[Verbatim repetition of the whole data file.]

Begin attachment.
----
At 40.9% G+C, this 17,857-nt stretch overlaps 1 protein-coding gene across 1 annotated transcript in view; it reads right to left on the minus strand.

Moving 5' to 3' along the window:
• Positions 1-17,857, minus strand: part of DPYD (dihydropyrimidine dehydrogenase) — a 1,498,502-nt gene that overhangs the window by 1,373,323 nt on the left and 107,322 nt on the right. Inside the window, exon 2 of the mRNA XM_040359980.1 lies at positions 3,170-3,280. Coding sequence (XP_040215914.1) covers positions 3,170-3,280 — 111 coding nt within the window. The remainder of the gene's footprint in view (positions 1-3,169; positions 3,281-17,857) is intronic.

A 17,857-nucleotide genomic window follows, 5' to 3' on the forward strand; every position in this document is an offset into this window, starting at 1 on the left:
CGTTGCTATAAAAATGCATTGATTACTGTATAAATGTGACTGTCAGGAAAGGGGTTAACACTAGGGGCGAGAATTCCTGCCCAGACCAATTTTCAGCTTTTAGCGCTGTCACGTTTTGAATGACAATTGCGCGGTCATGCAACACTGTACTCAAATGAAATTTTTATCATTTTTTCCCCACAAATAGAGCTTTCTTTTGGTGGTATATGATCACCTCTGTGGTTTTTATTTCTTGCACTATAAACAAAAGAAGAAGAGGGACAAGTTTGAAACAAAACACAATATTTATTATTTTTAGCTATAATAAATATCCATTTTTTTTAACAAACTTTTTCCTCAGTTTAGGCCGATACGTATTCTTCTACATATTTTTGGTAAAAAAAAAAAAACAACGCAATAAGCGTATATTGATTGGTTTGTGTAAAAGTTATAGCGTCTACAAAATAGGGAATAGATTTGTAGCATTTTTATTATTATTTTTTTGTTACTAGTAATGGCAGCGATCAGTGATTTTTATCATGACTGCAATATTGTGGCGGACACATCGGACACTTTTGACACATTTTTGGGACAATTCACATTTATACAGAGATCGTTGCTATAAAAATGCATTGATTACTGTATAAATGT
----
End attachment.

At 40.9% G+C, this 17,857-nt stretch overlaps 1 protein-coding gene across 1 annotated transcript in view; it reads right to left on the minus strand.

Moving 5' to 3' along the window:
• Positions 1-17,857, minus strand: part of DPYD (dihydropyrimidine dehydrogenase) — a 1,498,502-nt gene that overhangs the window by 1,373,323 nt on the left and 107,322 nt on the right. Inside the window, exon 2 of the mRNA XM_040359980.1 lies at positions 3,170-3,280. Coding sequence (XP_040215914.1) covers positions 3,170-3,280 — 111 coding nt within the window. The remainder of the gene's footprint in view (positions 1-3,169; positions 3,281-17,857) is intronic.

A 17,857-nucleotide genomic window follows, 5' to 3' on the forward strand; every position in this document is an offset into this window, starting at 1 on the left:
CGTTGCTATAAAAATGCATTGATTACTGTATAAATGTGACTGTCAGGAAAGGGGTTAACACTAGGGGCGAGAATTCCTGCCCAGACCAATTTTCAGCTTTTAGCGCTGTCACGTTTTGAATGACAATTGCGCGGTCATGCAACACTGTACTCAAATGAAATTTTTATCATTTTTTCCCCACAAATAGAGCTTTCTTTTGGTGGTATATGATCACCTCTGTGGTTTTTATTTCTTGCACTATAAACAAAAGAAGAAGAGGGACAAGTTTGAAACAAAACACAATATTTATTATTTTTAGCTATAATAAATATCCATTTTTTTTAACAAACTTTTTCCTCAGTTTAGGCCGATACGTATTCTTCTACATATTTTTGGTAAAAAAAAAAAAACAACGCAATAAGCGTATATTGATTGGTTTGTGTAAAAGTTATAGCGTCTACAAAATAGGGAATAGATTTGTAGCATTTTTATTATTATTTTTTTGTTACTAGTAATGGCAGCGATCAGTGATTTTTATCATGACTGCAATATTGTGGCGGACACATCGGACACTTTTGACACATTTTTGGGACAATTCACATTTATACAGAGATCGTTGCTATAAAAATGCATTGATTACTGTATAAATGT